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ss nucleus - summer 2008,  Fearfully and Wonderfully Made: Worth

Fearfully and Wonderfully Made: Worth

This article is inspired by a chapter from Yancey P, Brand P. Fearfully and Wonderfully Made. Grand Rapids: Zondervan, 1987. The authors expand on the New Testament analogy of the Body of Christ, linking it to the human body.

The sinister effects of disease can often be traced back to the malfunctioning of one type of cell, be it leprosy, sickle cell anaemia or leukaemia. Cells in the body may be numerous and diverse, but they are not expendable; each has its own function that is necessary to allow other cells to work properly.

The worth of each member is also a vital aspect of the Church, the body of Christ. Paul makes it very clear that Christ has chosen each member to make a unique contribution to his body. We do not all have the same task and we should not view certain roles as more valuable. He emphasises that, '…those parts of the body that seem to be weaker are indispensable, and the parts that we think are less honourable we treat with special honour...' (1 Cor 12:22,23)

This may be particularly difficult for us to grasp; as medical students, we are submersed in a hierarchical system. Personally, I often have a greater sense of worth when I achieve good grades or when I receive praise from a superior. Conversely, I can feel worthless when I am completely ignored in hospital and treated like I am at the 'bottom of the ladder'. In a culture that is defined by rating systems, it is hard to stop viewing ourselves and others through a worldly perspective and to acquire a godly perspective instead. But discriminating on the basis of status is sinful (Jas 2:2-10). Paul reminds us that we are all made equal in Christ, stating that 'Here there is no Greek or Jew…slave or free, but Christ is all, and is in all.' (Col 3:11)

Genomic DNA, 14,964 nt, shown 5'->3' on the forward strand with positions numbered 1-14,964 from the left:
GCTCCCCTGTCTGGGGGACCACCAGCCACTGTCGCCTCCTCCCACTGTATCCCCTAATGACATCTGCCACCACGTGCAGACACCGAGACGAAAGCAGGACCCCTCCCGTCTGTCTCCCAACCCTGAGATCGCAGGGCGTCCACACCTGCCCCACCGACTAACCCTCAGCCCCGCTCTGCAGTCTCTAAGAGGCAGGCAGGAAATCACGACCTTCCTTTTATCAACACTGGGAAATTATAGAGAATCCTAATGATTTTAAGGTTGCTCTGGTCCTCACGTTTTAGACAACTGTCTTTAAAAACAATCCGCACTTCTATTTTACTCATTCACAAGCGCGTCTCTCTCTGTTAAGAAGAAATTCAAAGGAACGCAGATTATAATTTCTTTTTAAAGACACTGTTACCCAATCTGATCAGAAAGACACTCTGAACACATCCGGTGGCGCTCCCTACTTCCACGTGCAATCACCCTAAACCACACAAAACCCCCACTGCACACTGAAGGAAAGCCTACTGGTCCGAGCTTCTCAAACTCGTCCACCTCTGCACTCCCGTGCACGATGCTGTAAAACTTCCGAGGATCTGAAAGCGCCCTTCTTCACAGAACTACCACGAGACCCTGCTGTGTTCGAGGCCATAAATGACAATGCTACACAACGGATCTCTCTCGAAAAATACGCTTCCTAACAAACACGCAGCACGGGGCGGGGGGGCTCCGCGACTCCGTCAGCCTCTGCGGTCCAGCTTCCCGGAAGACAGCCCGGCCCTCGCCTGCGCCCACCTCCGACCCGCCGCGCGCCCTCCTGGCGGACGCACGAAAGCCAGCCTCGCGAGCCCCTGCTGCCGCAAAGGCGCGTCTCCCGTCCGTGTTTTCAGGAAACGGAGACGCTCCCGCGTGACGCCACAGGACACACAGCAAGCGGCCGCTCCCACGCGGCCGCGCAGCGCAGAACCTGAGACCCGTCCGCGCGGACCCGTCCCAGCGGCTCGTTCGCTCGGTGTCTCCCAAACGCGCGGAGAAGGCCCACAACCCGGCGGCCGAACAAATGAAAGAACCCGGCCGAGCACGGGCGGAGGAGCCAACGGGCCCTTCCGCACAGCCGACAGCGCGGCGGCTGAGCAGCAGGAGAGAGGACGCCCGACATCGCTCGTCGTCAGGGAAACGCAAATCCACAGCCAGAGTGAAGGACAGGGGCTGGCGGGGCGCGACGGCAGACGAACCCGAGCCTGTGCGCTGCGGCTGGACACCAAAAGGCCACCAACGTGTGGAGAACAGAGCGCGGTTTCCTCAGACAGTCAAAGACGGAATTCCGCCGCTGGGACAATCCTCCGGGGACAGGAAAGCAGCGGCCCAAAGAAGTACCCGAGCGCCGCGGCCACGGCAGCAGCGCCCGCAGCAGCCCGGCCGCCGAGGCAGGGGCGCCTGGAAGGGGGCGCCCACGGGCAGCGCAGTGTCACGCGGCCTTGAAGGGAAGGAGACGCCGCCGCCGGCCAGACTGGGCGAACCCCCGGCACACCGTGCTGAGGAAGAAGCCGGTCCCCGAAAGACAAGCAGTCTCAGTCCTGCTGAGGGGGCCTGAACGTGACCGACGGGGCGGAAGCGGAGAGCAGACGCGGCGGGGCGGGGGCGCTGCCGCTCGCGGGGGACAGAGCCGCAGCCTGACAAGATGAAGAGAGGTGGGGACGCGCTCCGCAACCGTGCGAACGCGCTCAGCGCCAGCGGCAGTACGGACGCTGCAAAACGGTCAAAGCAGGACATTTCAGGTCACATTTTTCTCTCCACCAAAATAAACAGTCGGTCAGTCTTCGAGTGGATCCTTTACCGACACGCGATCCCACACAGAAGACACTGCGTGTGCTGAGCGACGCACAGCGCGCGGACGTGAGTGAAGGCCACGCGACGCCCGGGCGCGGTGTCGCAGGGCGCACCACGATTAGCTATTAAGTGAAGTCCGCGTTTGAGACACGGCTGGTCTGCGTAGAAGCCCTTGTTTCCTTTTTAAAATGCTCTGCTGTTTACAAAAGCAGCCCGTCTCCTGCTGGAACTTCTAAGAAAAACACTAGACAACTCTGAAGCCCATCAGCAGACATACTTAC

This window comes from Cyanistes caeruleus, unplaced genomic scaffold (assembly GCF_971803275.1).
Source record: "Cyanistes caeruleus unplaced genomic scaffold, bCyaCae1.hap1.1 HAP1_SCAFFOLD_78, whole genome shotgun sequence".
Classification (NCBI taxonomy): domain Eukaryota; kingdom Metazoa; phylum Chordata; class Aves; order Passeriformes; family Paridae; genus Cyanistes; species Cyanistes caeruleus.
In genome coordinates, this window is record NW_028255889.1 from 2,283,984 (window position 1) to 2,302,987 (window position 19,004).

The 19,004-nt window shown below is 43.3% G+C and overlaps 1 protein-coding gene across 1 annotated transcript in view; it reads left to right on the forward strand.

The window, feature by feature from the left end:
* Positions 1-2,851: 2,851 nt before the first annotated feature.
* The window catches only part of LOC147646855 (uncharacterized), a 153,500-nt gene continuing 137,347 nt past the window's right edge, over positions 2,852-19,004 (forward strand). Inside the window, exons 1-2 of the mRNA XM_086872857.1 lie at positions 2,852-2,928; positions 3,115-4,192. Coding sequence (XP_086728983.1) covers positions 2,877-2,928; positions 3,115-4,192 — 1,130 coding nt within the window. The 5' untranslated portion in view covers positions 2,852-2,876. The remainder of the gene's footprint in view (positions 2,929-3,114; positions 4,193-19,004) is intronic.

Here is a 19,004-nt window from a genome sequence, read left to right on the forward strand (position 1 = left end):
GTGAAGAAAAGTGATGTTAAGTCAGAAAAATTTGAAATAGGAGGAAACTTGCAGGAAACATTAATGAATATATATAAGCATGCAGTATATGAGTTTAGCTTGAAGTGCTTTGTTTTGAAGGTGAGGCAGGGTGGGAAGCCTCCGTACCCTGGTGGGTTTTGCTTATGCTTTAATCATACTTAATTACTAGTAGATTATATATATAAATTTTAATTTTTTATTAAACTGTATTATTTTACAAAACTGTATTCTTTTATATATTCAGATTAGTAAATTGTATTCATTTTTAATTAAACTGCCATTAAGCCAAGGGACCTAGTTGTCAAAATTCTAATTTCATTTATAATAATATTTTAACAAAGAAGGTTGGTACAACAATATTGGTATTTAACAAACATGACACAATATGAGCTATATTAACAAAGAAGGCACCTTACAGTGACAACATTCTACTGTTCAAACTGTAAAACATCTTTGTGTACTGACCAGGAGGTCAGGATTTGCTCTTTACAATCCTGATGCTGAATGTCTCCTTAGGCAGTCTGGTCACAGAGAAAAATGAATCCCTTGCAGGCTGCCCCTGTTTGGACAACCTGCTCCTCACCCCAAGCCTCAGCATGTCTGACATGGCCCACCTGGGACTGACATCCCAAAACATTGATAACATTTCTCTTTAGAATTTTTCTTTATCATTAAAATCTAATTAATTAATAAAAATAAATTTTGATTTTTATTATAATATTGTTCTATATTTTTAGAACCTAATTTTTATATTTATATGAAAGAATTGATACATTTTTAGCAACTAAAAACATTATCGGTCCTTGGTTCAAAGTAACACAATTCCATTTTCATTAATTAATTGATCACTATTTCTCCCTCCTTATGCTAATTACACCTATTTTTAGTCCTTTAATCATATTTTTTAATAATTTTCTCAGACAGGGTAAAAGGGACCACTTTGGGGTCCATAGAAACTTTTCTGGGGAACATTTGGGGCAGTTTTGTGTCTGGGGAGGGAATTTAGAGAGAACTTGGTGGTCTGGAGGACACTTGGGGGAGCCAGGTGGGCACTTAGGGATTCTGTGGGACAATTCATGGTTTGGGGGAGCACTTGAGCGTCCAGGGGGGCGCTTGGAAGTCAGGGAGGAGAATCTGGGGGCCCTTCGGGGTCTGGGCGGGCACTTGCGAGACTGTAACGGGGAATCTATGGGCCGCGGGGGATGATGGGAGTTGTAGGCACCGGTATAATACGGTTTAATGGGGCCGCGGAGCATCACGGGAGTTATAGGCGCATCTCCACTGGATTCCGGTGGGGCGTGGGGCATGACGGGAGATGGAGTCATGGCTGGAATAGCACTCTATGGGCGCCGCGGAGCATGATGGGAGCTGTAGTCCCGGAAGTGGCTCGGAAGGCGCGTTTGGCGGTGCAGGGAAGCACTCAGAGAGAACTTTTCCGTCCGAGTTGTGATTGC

The authors encourage us to prevent an attitude of relative worth seeping into the church. We should be like a family where achievements, appearance, popularity and wealth do not affect the way we love each other. The only thing that matters is our loyalty to Christ, and our loyalty through Christ to each other. In the human body, cells are only useful if they are in line with their control centre – the brain. God requires the same from his 'cells', that each person is loyal to the head.

The authors close the chapter with these words, 'If each of us can learn to glory in the fact that we matter little except in relation to the Body, and if each will acknowledge the worth in every other member, then perhaps the cells of Christ's Body will begin acting as he intended.' The challenge seems tough, but it is something we can aspire to as we daily become more like Christ.

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